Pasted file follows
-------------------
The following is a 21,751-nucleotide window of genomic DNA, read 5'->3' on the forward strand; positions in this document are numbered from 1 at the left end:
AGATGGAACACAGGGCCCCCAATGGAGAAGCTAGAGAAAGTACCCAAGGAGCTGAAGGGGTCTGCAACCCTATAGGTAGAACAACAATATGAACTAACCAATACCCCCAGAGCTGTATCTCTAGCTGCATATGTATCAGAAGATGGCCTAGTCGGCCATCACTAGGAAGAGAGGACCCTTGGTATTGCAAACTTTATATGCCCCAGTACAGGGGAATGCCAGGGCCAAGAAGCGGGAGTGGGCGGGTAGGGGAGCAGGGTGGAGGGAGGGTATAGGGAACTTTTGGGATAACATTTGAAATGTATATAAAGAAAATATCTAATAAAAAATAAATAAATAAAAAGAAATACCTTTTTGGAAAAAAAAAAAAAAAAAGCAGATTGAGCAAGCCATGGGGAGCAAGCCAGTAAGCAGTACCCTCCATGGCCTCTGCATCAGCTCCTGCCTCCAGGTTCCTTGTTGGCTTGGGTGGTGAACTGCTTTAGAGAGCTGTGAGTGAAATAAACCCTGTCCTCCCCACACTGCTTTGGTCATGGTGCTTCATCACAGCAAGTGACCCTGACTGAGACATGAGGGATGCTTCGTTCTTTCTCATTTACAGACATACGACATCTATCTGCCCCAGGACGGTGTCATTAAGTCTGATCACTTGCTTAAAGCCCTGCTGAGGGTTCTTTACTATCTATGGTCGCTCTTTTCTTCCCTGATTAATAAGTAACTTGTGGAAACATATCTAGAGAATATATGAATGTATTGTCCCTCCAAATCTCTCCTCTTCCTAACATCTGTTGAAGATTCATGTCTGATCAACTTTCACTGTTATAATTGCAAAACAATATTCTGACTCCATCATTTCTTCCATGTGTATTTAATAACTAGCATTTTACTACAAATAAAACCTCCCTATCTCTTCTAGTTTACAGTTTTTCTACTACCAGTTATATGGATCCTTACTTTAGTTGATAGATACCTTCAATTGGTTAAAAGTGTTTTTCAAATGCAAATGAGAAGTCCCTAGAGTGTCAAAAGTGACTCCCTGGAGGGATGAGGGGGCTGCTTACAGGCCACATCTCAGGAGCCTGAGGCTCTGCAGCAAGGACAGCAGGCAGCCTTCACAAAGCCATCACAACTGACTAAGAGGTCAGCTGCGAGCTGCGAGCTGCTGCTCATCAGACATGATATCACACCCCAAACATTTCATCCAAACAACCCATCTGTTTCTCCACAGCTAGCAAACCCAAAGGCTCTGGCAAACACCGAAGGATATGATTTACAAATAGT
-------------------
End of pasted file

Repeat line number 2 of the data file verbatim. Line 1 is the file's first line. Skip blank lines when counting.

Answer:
AGATGGAACACAGGGCCCCCAATGGAGAAGCTAGAGAAAGTACCCAAGGAGCTGAAGGGGTCTGCAACCCTATAGGTAGAACAACAATATGAACTAACCAATACCCCCAGAGCTGTATCTCTAGCTGCATATGTATCAGAAGATGGCCTAGTCGGCCATCACTAGGAAGAGAGGACCCTTGGTATTGCAAACTTTATATGCCCCAGTACAGGGGAATGCCAGGGCCAAGAAGCGGGAGTGGGCGGGTAGGGGAGCAGGGTGGAGGGAGGGTATAGGGAACTTTTGGGATAACATTTGAAATGTATATAAAGAAAATATCTAATAAAAAATAAATAAATAAAAAGAAATACCTTTTTGGAAAAAAAAAAAAAAAAAGCAGATTGAGCAAGCCATGGGGAGCAAGCCAGTAAGCAGTACCCTCCATGGCCTCTGCATCAGCTCCTGCCTCCAGGTTCCTTGTTGGCTTGGGTGGTGAACTGCTTTAGAGAGCTGTGAGTGAAATAAACCCTGTCCTCCCCACACTGCTTTGGTCATGGTGCTTCATCACAGCAAGTGACCCTGACTGAGACATGAGGGATGCTTCGTTCTTTCTCATTTACAGACATACGACATCTATCTGCCCCAGGACGGTGTCATTAAGTCTGATCACTTGCTTAAAGCCCTGCTGAGGGTTCTTTACTATCTATGGTCGCTCTTTTCTTCCCTGATTAATAAGTAACTTGTGGAAACATATCTAGAGAATATATGAATGTATTGTCCCTCCAAATCTCTCCTCTTCCTAACATCTGTTGAAGATTCATGTCTGATCAACTTTCACTGTTATAATTGCAAAACAATATTCTGACTCCATCATTTCTTCCATGTGTATTTAATAACTAGCATTTTACTACAAATAAAACCTCCCTATCTCTTCTAGTTTACAGTTTTTCTACTACCAGTTATATGGATCCTTACTTTAGTTGATAGATACCTTCAATTGGTTAAAAGTGTTTTTCAAATGCAAATGAGAAGTCCCTAGAGTGTCAAAAGTGACTCCCTGGAGGGATGAGGGGGCTGCTTACAGGCCACATCTCAGGAGCCTGAGGCTCTGCAGCAAGGACAGCAGGCAGCCTTCACAAAGCCATCACAACTGACTAAGAGGTCAGCTGCGAGCTGCGAGCTGCTGCTCATCAGACATGATATCACACCCCAAACATTTCATCCAAACAACCCATCTGTTTCTCCACAGCTAGCAAACCCAAAGGCTCTGGCAAACACCGAAGGATATGATTTACAAATAGT